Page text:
THE VISITOR CENTRE lay almost a mile along a track-like road which left the main highway just north of the Arizona Utah State Line. A bitterly cold morning had been succeeded by an afternoon of icy drizzle and swirlingly unpredictable mist, but inside the low-ceilinged cafeteria, the herb-scented air was very comfortably warm. Laura Clay was sitting at the table furthest from the door, near to a glass covered display of pies and cakes, and banks of machines for making hot drinks.
Laura put her pen down beside her paper cup. She hadn't been concentrating on the work she’d stayed behind to do; all her attempts had been spoiled, resisted, thwarted by memories of the angry accusations of the previous night. Martin Walker hadn't been unsure or short of words.
Was she as cold as she looked or colder? He’d been intent on finding out. Not that the distinction mattered much to Laura. The result was the same either way. She stared at the window. The glass behind her table reflected her slender figure, the gloss of her naturally streaky dark blonde hair and the troubled expression in her clear grey eyes. She pushed her notebooks into her bag, clipped the pen in the front pocket and stood up slowly. There had been one or two young people in the Tourist Centre when she'd arrived, but now a dark-haired assistant had walked round past the counter barrier and appeared to be closing the service area.
She caught Laura’s eye and registered real surprise. At the same moment, the main door opened in a flurry of snowflakes and a guide, who had been at the door when she’d arrived an hour or more earlier, stamped into the upper level of the open plan reception hall.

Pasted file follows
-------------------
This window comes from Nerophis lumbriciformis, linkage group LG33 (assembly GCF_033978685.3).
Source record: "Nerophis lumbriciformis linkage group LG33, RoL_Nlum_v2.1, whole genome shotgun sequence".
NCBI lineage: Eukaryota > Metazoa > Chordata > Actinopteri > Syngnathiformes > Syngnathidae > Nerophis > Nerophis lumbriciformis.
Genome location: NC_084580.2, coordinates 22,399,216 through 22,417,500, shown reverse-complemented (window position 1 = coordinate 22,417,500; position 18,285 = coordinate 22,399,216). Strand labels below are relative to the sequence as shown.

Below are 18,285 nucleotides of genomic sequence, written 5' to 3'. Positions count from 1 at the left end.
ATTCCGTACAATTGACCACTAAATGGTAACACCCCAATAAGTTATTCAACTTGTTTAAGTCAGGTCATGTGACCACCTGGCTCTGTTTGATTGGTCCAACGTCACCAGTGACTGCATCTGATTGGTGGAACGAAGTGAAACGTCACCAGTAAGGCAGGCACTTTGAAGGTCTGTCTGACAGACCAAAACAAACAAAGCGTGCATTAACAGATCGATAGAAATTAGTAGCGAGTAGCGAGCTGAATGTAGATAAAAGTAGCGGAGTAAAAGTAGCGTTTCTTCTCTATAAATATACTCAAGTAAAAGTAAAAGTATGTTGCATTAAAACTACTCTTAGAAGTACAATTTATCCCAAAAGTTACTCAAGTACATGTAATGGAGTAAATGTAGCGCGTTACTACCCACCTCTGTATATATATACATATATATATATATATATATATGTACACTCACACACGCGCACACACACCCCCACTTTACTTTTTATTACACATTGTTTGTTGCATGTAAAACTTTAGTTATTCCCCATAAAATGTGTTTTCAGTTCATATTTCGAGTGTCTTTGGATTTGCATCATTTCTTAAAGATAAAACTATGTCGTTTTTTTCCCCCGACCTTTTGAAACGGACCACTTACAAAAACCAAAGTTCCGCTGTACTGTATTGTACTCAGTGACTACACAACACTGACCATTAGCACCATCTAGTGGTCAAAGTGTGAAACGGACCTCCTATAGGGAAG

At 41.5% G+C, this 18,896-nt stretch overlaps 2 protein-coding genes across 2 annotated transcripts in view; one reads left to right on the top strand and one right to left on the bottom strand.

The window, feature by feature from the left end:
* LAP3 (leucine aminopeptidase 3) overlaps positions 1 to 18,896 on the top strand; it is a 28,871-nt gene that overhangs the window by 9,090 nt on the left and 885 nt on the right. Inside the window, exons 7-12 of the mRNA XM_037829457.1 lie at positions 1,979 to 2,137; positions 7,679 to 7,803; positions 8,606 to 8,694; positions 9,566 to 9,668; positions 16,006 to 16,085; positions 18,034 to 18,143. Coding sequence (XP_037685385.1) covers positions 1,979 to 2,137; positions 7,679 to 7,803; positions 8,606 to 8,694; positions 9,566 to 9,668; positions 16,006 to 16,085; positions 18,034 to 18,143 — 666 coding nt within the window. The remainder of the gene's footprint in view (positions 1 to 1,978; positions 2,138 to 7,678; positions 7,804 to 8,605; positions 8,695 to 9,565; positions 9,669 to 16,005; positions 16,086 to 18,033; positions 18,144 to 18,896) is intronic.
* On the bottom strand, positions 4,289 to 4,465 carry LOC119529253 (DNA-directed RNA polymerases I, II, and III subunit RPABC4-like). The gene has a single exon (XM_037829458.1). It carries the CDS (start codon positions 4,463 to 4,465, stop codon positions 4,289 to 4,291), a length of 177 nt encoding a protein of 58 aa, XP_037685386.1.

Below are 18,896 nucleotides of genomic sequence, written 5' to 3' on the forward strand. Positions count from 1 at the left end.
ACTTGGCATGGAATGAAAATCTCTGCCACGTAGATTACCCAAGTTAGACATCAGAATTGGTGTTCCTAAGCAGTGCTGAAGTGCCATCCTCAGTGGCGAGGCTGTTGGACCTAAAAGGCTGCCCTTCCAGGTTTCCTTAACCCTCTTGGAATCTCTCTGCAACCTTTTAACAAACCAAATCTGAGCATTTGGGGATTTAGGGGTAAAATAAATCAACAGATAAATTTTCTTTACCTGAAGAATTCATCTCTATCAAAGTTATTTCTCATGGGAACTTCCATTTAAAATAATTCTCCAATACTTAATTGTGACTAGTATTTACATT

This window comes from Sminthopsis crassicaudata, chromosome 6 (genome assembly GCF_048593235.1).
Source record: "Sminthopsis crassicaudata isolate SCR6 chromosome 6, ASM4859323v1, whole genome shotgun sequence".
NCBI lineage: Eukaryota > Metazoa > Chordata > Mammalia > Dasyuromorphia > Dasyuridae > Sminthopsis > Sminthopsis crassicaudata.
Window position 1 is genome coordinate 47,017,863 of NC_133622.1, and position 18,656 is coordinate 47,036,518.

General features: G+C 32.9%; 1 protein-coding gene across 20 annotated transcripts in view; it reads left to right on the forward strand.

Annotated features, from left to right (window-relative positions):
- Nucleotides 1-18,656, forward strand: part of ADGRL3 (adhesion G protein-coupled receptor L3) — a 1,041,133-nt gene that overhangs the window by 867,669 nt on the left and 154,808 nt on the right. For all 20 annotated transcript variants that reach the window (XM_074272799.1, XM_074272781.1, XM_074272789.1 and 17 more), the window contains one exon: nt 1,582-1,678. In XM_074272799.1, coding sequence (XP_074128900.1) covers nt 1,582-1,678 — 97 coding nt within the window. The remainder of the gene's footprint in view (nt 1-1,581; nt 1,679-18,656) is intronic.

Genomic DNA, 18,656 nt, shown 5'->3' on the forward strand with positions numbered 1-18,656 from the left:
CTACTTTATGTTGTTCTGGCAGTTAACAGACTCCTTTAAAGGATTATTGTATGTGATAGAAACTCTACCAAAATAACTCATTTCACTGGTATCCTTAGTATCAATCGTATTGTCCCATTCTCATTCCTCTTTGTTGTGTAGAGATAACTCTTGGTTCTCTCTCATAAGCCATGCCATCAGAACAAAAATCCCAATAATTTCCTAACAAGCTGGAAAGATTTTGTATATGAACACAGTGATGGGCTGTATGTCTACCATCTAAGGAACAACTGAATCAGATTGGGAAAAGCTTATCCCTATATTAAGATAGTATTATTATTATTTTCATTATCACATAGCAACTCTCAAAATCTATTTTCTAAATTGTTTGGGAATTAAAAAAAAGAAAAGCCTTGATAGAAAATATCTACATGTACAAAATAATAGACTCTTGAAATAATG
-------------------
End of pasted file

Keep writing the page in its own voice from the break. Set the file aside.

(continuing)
The young woman shifted her gaze to the man who’d entered and to Laura it was as though the pair of them were adding up two and two and making at least five. The guide said something to the girl, then spoke into a hand-held radio; Laura couldn't catch what he said. She pulled on her long gabardine coat. She had a thin scarf which she tied at her throat. Then she put her empty coffee container into the waste bin and stepped forward.
The guide didn't stop talking. Just raised his voice.
‘Have you got a car coming to collect you?’
Laura knew instinctively what might have happened, but she didn't want to believe it. The centre was way off the road and was no more than a car park and a huddle of low-lying buildings. Without Martin, she was without transport.